The United Progressive Alliance (UPA) Government’s decision to announce statehood at midnight for Telangana has started more fires than it set out to douse. Amid pandemonium, the winter session of the Andhra Pradesh Assembly, which would ordinarily have gone on till the last week of December, had to be ended abruptly to stop MLAs from resigning.
The protests that the Centre thought would fizzle out are only getting stronger. The Congress’ allies, including the NCP, Trinamool Congress and even the head of its most pampered ally, K Karunanidhi of the DMK, have criticised the Government for its haste in announcing Telangana and acting unilaterally. Tuesday in the Lok Sabha saw Jaganmohan Reddy, the son of the man who delivered Andhra Pradesh to the Congress for a second consecutive time and made the state the party’s strongest hold, join the protest of Telugu Desam Party MPs in the House. The junior Reddy borrowed a placard from the TDP MPs and waved it in front of the Speaker.
Back in Andhra, YS Rajasekhar Reddy’s brother, YS Vivekananda Reddy, is among those who have sat on fasts to demand a unified Andhra Pradesh, while Telangana Rashtra Samiti chief, K Chandrasekhara Rao, whose fast the Congress set out to break with the midnight announcement, says he will wait for Telangana till 2014.
Clearly, things are not panning out the way the Congress would have expected and it has no one else to blame for the mess. The party has always claimed it stands for a separate Telangana state. In the early 1970s, the party leadership shrewdly got M Chenna Reddy—leader of the first Telangana movement—to merge his Telangana Praja Samiti with the Congress, and then put the Telangana promise on the backburner. This time, with YSR gone, it wanted to use Telangana to get the TRS to merge with it, and hold hands with Praja Rajyam chief Chiranjeevi to gain in coastal AP and continue its political dominance in 2014. But it grossly miscalculated the impact its decision would have.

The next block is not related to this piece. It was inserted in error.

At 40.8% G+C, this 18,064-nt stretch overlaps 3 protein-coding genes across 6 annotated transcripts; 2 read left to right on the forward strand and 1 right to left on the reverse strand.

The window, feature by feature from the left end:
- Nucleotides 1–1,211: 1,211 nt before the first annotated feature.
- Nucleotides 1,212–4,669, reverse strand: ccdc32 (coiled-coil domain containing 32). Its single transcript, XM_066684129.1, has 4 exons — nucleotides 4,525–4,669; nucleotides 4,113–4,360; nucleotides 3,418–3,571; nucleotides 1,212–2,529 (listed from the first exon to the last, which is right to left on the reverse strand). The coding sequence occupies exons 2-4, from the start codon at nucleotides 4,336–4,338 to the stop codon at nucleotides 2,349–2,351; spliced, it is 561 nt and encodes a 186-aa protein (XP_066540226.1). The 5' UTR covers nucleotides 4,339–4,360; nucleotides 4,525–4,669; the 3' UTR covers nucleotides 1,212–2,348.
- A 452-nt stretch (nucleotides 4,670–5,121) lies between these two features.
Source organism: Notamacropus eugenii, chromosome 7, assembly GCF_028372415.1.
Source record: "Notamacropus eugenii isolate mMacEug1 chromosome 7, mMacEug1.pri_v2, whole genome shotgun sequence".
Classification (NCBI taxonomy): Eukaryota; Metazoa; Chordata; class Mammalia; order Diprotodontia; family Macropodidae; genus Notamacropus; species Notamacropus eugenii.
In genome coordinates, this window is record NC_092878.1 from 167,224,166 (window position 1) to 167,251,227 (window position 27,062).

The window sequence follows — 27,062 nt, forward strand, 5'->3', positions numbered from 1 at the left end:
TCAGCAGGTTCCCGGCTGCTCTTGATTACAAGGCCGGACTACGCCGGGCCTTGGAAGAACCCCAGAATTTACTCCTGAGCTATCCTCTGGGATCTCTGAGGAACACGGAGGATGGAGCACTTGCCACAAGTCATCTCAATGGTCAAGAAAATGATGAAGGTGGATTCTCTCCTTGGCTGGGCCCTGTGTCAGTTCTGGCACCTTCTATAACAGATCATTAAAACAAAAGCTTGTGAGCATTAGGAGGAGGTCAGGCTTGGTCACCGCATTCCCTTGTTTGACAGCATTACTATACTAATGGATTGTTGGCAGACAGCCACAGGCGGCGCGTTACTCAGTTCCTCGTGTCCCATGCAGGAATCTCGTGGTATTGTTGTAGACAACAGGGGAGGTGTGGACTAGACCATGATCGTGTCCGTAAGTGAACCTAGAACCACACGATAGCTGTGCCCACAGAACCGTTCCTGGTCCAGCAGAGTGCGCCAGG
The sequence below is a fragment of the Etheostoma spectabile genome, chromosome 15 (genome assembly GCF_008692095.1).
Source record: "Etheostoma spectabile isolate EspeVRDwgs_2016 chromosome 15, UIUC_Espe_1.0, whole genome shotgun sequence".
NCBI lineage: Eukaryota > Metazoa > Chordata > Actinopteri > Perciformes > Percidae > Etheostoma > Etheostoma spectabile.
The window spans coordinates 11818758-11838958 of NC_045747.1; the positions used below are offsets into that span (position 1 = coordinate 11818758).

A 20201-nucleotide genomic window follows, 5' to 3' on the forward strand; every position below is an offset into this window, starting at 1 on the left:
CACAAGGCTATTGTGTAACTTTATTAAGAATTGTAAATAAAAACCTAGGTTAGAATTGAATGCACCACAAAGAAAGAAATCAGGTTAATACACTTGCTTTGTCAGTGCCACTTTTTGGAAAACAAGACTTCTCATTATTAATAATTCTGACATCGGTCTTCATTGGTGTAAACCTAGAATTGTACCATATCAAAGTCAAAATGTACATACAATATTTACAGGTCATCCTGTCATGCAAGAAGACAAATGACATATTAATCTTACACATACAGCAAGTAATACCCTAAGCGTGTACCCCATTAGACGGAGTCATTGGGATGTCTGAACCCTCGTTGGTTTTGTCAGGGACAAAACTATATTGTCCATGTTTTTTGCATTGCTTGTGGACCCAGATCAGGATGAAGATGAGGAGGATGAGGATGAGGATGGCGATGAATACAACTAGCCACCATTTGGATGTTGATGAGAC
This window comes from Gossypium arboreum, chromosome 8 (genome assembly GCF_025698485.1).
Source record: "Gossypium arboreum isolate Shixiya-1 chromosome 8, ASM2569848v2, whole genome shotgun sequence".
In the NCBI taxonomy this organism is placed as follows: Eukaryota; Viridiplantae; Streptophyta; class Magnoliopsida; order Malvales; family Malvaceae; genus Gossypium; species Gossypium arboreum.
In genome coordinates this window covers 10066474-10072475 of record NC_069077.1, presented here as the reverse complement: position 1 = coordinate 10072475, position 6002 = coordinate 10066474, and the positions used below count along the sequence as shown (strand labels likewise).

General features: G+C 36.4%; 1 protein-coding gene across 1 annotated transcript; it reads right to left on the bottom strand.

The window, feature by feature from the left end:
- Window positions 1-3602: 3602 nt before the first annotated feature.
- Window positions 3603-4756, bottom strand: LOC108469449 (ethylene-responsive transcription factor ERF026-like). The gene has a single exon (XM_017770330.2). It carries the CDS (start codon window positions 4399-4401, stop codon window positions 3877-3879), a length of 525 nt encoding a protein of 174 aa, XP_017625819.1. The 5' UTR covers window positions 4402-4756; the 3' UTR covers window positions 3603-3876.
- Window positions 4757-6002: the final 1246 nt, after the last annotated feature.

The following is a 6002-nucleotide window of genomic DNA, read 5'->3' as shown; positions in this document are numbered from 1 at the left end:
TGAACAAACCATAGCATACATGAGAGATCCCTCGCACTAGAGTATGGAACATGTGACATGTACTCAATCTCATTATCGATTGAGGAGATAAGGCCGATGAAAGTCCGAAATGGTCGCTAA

After YSR’s death, the Congress’ position in Andhra is not as formidable as it used to be. But with the Assembly and Lok Sabha elections more than four years away, the Congress could have waited a few more hours rather than making an announcement on 9 December after a hurried meeting at the Prime Minister’s residence. That this was done when both Parliament and AP Assembly were in session only compounds the Congress’ folly.
Plot too Thick for Tharoor?
The CPM’s concern about Indian investigating agencies not being allowed to interrogate Lashkar operative David Coleman Headley has found resonance among other MPs as well. This concern should be addressed since it is now emerging that Headley may have been a US agent who turned rogue and joined the ranks of jihadis.
While India lays out a red carpet for the US when it wants to interrogate suspects arrested on Indian soil, the same can’t be said about it. An Indian team which camped for days in the US to be allowed access to Headley had to return empty-handed. On our part, we allowed the FBI to interrogate 26/11 terrorist Ajmal Kasab for nine hours.
This is not the first time the US has denied access to suspects whose interrogation could help India. In July 2002, India was denied access to Afghanistan foreign minister of the Taliban regime, Wakil Ahmed Muttawakil, who had played the role of an interlocutor during the Kandahar IC-814 hijack crisis.
India needs to take this up with the US since it is now also believed that it knew Headley was in India in March 2009, four months after the Mumbai attack. But how serious the Foreign Ministry is about terror threats can be gauged from Minister of State for External Affairs Shashi Tharoor’s remark on CPM’s statement in Parliament that Headley was a US double agent: “How can I say anything about such a comment. I haven’t read novels for a long time,” he remarked.